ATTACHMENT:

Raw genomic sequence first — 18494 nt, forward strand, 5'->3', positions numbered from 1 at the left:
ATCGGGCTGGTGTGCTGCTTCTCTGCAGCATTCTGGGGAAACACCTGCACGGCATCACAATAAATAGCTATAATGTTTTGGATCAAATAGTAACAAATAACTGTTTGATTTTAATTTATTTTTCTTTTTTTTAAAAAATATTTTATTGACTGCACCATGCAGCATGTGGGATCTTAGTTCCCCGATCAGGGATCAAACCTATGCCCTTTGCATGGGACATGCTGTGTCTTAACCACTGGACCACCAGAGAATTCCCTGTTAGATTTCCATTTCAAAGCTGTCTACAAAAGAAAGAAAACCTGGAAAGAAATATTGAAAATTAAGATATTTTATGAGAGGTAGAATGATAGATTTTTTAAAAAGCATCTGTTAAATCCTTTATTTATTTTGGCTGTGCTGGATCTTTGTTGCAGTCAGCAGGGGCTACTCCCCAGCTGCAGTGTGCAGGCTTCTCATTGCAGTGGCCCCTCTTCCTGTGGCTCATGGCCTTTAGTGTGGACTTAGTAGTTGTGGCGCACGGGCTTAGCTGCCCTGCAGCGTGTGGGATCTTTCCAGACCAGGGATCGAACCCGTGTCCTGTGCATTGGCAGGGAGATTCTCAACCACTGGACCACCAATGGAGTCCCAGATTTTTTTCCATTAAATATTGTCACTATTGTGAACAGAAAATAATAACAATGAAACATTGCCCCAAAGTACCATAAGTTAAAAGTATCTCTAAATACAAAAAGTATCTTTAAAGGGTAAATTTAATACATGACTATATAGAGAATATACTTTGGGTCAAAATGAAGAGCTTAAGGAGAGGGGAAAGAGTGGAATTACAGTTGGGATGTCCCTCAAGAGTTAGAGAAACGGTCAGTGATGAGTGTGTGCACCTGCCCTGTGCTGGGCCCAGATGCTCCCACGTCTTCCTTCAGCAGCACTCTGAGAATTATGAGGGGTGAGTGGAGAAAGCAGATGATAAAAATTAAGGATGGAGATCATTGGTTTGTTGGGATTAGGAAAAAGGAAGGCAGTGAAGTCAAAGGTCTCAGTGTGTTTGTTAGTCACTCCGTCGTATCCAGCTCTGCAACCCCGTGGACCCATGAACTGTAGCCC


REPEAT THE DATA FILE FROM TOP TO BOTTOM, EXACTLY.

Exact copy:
Raw genomic sequence first — 18494 nt, forward strand, 5'->3', positions numbered from 1 at the left:
ATCGGGCTGGTGTGCTGCTTCTCTGCAGCATTCTGGGGAAACACCTGCACGGCATCACAATAAATAGCTATAATGTTTTGGATCAAATAGTAACAAATAACTGTTTGATTTTAATTTATTTTTCTTTTTTTTAAAAAATATTTTATTGACTGCACCATGCAGCATGTGGGATCTTAGTTCCCCGATCAGGGATCAAACCTATGCCCTTTGCATGGGACATGCTGTGTCTTAACCACTGGACCACCAGAGAATTCCCTGTTAGATTTCCATTTCAAAGCTGTCTACAAAAGAAAGAAAACCTGGAAAGAAATATTGAAAATTAAGATATTTTATGAGAGGTAGAATGATAGATTTTTTAAAAAGCATCTGTTAAATCCTTTATTTATTTTGGCTGTGCTGGATCTTTGTTGCAGTCAGCAGGGGCTACTCCCCAGCTGCAGTGTGCAGGCTTCTCATTGCAGTGGCCCCTCTTCCTGTGGCTCATGGCCTTTAGTGTGGACTTAGTAGTTGTGGCGCACGGGCTTAGCTGCCCTGCAGCGTGTGGGATCTTTCCAGACCAGGGATCGAACCCGTGTCCTGTGCATTGGCAGGGAGATTCTCAACCACTGGACCACCAATGGAGTCCCAGATTTTTTTCCATTAAATATTGTCACTATTGTGAACAGAAAATAATAACAATGAAACATTGCCCCAAAGTACCATAAGTTAAAAGTATCTCTAAATACAAAAAGTATCTTTAAAGGGTAAATTTAATACATGACTATATAGAGAATATACTTTGGGTCAAAATGAAGAGCTTAAGGAGAGGGGAAAGAGTGGAATTACAGTTGGGATGTCCCTCAAGAGTTAGAGAAACGGTCAGTGATGAGTGTGTGCACCTGCCCTGTGCTGGGCCCAGATGCTCCCACGTCTTCCTTCAGCAGCACTCTGAGAATTATGAGGGGTGAGTGGAGAAAGCAGATGATAAAAATTAAGGATGGAGATCATTGGTTTGTTGGGATTAGGAAAAAGGAAGGCAGTGAAGTCAAAGGTCTCAGTGTGTTTGTTAGTCACTCCGTCGTATCCAGCTCTGCAACCCCGTGGACCCATGAACTGTAGCCC